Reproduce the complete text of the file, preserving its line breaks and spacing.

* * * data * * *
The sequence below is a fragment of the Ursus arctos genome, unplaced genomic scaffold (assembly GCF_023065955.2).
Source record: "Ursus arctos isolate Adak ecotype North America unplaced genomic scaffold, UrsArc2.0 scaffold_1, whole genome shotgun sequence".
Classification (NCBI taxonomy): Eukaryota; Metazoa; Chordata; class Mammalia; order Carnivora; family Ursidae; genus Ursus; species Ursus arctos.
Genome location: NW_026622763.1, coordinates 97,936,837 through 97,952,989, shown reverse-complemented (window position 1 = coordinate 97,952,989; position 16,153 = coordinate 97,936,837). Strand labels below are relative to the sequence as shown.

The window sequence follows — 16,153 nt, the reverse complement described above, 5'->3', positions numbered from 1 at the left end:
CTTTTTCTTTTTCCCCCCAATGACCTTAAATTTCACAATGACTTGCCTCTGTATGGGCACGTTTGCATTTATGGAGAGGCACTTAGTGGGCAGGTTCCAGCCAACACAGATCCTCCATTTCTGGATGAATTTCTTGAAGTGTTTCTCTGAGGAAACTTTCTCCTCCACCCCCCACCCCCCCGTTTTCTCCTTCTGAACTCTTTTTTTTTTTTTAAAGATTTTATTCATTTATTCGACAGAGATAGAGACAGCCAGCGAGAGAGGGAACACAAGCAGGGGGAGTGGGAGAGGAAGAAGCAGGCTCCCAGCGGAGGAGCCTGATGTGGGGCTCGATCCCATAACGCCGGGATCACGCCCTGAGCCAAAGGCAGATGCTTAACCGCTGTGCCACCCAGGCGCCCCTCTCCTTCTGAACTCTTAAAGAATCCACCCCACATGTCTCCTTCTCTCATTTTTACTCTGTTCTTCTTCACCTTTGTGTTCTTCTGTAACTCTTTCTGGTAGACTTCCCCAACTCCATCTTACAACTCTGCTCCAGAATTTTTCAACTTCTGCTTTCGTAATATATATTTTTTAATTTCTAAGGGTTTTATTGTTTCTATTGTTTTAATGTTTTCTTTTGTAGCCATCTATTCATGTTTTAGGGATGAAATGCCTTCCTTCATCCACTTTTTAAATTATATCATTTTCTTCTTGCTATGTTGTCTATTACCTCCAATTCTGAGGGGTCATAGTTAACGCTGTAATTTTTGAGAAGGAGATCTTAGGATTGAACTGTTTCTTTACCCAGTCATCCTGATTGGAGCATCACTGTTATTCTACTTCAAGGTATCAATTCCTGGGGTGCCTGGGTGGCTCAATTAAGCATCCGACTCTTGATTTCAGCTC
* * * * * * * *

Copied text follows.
The sequence below is a fragment of the Ursus arctos genome, unplaced genomic scaffold (assembly GCF_023065955.2).
Source record: "Ursus arctos isolate Adak ecotype North America unplaced genomic scaffold, UrsArc2.0 scaffold_1, whole genome shotgun sequence".
Classification (NCBI taxonomy): Eukaryota; Metazoa; Chordata; class Mammalia; order Carnivora; family Ursidae; genus Ursus; species Ursus arctos.
Genome location: NW_026622763.1, coordinates 97,936,837 through 97,952,989, shown reverse-complemented (window position 1 = coordinate 97,952,989; position 16,153 = coordinate 97,936,837). Strand labels below are relative to the sequence as shown.

The window sequence follows — 16,153 nt, the reverse complement described above, 5'->3', positions numbered from 1 at the left end:
CTTTTTCTTTTTCCCCCCAATGACCTTAAATTTCACAATGACTTGCCTCTGTATGGGCACGTTTGCATTTATGGAGAGGCACTTAGTGGGCAGGTTCCAGCCAACACAGATCCTCCATTTCTGGATGAATTTCTTGAAGTGTTTCTCTGAGGAAACTTTCTCCTCCACCCCCCACCCCCCCGTTTTCTCCTTCTGAACTCTTTTTTTTTTTTTAAAGATTTTATTCATTTATTCGACAGAGATAGAGACAGCCAGCGAGAGAGGGAACACAAGCAGGGGGAGTGGGAGAGGAAGAAGCAGGCTCCCAGCGGAGGAGCCTGATGTGGGGCTCGATCCCATAACGCCGGGATCACGCCCTGAGCCAAAGGCAGATGCTTAACCGCTGTGCCACCCAGGCGCCCCTCTCCTTCTGAACTCTTAAAGAATCCACCCCACATGTCTCCTTCTCTCATTTTTACTCTGTTCTTCTTCACCTTTGTGTTCTTCTGTAACTCTTTCTGGTAGACTTCCCCAACTCCATCTTACAACTCTGCTCCAGAATTTTTCAACTTCTGCTTTCGTAATATATATTTTTTAATTTCTAAGGGTTTTATTGTTTCTATTGTTTTAATGTTTTCTTTTGTAGCCATCTATTCATGTTTTAGGGATGAAATGCCTTCCTTCATCCACTTTTTAAATTATATCATTTTCTTCTTGCTATGTTGTCTATTACCTCCAATTCTGAGGGGTCATAGTTAACGCTGTAATTTTTGAGAAGGAGATCTTAGGATTGAACTGTTTCTTTACCCAGTCATCCTGATTGGAGCATCACTGTTATTCTACTTCAAGGTATCAATTCCTGGGGTGCCTGGGTGGCTCAATTAAGCATCCGACTCTTGATTTCAGCTC